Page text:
By Earl Robertson
Ananias the high priest, with the elders and Tertullus, the orator who talked with the governor against Paul me to make many charges (about four) against Paul to Felix. One can read the account of this in Acts 24. In this account one can easily see the hypocrisy of Tertullus and the apathy of Felix. The whole thing involved in this is an effort to stop the apostle Paul from preaching the gospel of Christ.
The apostle was charged with: (1) being a pestilent fellow, (2) a mover of sedition among all the Jews, (3) a ringleader of the sect of the Nazarenes, and (4) making an attempt to profane the temple. After these charges were made the governor granted Paul the right to speak. He answered every argument and charge. Brother McGarvey said this concerning Paul’s speech: “This speech contains a direct reply to every specification made by Tertullus. The statement that it was only twelve days since he went up to Jerusalem, answers the charge of stirring up sedition, at least in that city; for as he had been away from there five days, and was in prison there one, this left only six, which were insufficient for such movements. Moreover, he had not engaged in disputation with any one, in the temple, in the synagogues, or in any part of the city. As to being a ringleader of the sect of the Nazarenes, without alluding to the title ringleader he admits that he belongs to the sect so called, yet he believes all the law and the prophets, hopes for a resurrection of the dead, and leads a conscientious life. Finally, the statement that, when found in the temple by certain Jews from Asia, he was purified as the law required, and that he was engaged about almsgiving and the offerings of the temple, refuted the charge of profaning the temple (21:28), now changed into attempting to profane it (6). In conclusion, he notes the significant fact, that those who first seized him, and who were the only personal witnesses of what he did in the temple, were not present to testify; and then he calls upon Ananias and the elders, who witnessed only what was done in the Sanhedrin, to testify as to any wrong doing there, unless it was that remark in reference to being a Pharisee, which had set Ananias and his friends in a fierce quarrel with the rest of the elders. He makes this last reference, not because he was conscious of wrong in the matter, but to taunt his Sadducee accusers, and to show Felix that they were moved against him by party jealousy.”–Commentary, pp. 237, 238.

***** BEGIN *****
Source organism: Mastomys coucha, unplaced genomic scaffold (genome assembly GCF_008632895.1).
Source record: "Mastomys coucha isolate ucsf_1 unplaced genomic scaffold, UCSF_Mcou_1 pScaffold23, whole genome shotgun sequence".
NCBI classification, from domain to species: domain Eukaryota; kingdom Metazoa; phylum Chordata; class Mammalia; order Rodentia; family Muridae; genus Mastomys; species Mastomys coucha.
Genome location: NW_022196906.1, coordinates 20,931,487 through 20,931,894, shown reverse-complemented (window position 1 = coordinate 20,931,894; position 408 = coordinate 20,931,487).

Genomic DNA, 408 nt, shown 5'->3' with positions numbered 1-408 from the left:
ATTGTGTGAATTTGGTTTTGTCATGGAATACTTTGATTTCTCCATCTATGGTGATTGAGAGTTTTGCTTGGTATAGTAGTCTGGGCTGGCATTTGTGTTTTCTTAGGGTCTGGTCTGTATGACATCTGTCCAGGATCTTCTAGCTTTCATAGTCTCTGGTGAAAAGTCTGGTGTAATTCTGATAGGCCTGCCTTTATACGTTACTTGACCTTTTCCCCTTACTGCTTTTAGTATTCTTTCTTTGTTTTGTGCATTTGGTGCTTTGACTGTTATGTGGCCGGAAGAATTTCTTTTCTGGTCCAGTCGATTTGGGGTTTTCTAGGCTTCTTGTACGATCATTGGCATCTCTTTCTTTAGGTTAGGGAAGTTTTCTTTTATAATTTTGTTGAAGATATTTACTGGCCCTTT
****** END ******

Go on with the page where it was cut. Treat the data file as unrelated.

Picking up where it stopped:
The above statement of brother McGarvey shows the ease with which Paul extricated himself from the false charges made by his enemies. It is amazing to watch the workings of Paul’s enemies in an effort to rid the world of the apostle and to see him in just a few minutes, with truth, free himself before Felix. Paul was honest; he had the truth.
Today, I too am amazed at the efforts people make to rid themselves of God’s truth. Every effort conceivable has been made by men and women to live in this world in a justified condition without God. When you approach one of them they can always justify themselves with some excuse. But they cannot prove the excuse to be acceptable in the sight of God. This is dangerous and I wish we could do something about it. Prayers are offered, visits are made and about everything that we know to do has been done to get the members of Belmont who are not faithful to repent; some have repented, others continue to appease themselves with some flimsy excuse! If each unfaithful child of God would realize that some day he must face the Master of men and give an account unto him–be judged by his word (Jno. 12.48) for the deeds in his life, perhaps he would repent. “Today is the day of salvation.” (2 Cor. 6.)
I am amazed also at the excuses offered by those who have not obeyed the gospel. They tell us that they plan to obey very soon, but they never get around to it! Others say they would really like to be saved but there are too many hypocrites in the church. A few tell us that they have been too sinful for the Lord to save. All of these excuses are foolish both to men and God. No honest man makes them. No honest person believes they can be proved in the sight of God. Why not be honest with yourself and God and obey him? Do just the things that can be proved scriptural and you will be right.
Truth Magazine VI: 9 & 10, pp.21-22
June & July 1962